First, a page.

A Path to Ascetic Training and Worship
In truth, it is not certain how the pilgrimage began.
Some say that Kukai started it, while others say that it began when his disciples and local people followed his journey around Shikoku.
The Shikoku Pilgrimage appears in literature in Kukai’s Sango Shiiki written in 797, as well as the 12th-century books Konjaku Monogatari and Ryojin Hisho.
At that time, Shikoku was referred to as “Hechi” meaning a remote land. During this period, monks who were engaged in spiritual training and monks who practiced the Shugendo tradition wandered the island practicing severe austerities to develop magical and spiritual powers. It is possible to say that both ocean worshippers and mountain worshippers crossed over to Shikoku in search of places specifically set aside for their religious practices.
The concept of the number eighty-eight had not yet been established, and they were simply searching for the countless remote areas found on Shikoku where they could practice their austerities.
As the next step, the key characters in the Shikoku Henro, meaning Shikoku Pilgrimage, first appeared in the document Daigojibunsho in 1280.
Also, there were the Koya Hijiri, wandering missionaries from Mt. Koya, a sacred place of Shingon Esoteric Buddhism, who were active in the 12th to 15th centuries. These monks went round Shikoku collecting donations to take back to Mt. Koya and it is thought that their efforts were a major contribution to the growing belief in Kobo Daishi and the formation of the Shikoku Pilgrimage. Famines were frequent at this time and social conditions were terrible, with many of the poor dying from starvation. In these circumstances, the people clung to religion.
A Pilgrimage Open to Common People
It is thought that a fixed pilgrimage to 88 sacred places and the name Shikoku Henro (Shikoku Pilgrimage) were established sometime around the end of the 16th century and the beginning of the 17th century.
First, Chozen’s travel book Shikoku Henro Nikki (1653), and then Shinnen’s (thought to be a Koya Hijiri) pilgrimage guidebook Shikoku Henro Michishirube (1687) were published and as the first books in Japanese history intended for the general public, became bestsellers.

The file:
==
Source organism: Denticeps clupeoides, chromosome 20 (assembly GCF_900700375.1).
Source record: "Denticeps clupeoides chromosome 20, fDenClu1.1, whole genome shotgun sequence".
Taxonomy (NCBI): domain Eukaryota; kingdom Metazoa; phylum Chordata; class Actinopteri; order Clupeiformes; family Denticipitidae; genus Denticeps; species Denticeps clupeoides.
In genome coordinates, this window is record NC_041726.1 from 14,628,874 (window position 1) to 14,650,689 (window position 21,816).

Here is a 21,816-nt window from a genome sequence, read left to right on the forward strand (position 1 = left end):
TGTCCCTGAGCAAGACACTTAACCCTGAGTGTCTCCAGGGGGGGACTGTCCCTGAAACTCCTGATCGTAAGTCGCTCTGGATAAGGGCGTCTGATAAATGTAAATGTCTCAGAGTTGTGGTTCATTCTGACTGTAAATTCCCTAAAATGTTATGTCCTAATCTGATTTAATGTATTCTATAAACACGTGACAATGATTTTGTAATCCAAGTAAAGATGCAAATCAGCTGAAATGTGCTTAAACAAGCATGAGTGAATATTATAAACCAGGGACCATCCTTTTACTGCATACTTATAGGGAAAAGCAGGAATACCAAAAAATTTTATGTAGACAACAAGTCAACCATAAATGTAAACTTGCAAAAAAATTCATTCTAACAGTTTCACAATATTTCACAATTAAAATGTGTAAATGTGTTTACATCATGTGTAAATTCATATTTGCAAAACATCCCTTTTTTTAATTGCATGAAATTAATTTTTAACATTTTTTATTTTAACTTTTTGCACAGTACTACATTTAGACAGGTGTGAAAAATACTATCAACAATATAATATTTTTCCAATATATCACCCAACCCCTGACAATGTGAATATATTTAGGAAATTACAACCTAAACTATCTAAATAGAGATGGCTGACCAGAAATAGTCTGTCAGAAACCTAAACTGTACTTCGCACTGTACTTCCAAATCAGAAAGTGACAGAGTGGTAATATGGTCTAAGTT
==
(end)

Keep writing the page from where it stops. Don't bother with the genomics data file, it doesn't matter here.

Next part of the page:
Eventually, it came to the point where even Kabuki and Joruri took up the subject of the pilgrimage and it came to permeate all of society, including the common people.
As Japan maintained a stable society, public stability, economic growth, security, the maintenance of roadside facilities, and means of transportation were all established. From this point, affluent tourists started coming to do the pilgrimage.
On the other hand, those who had left their hometown because of fatal diseases or crimes also headed to Shikoku in search of the culture of “osettai,” the pilgrimage’s most unique feature. When local people along the course give pilgrims gifts such as food, this is called “osettai.”
An Authentic Experience
Since the mid-19th century, the status of the pilgrimage has risen and fallen with changes in government, economic growth, and several wars.
Today, some people travel by car or bus, while others enjoy walking without much emphasis on religion, or go to the temples at random. The methods, means of transportation, and reasons for making the pilgrimage are truly varied, but there are always people doing the walking pilgrimage.
The Shikoku Pilgrimage is a journey through the varied nature of Shikoku and a chance to meet locals and pilgrims from all over the country. Recently, with the popularity of adventure tourism, people seeking authentic experiences are visiting Shikoku.
The Shikoku Pilgrimage continues to change and evolve.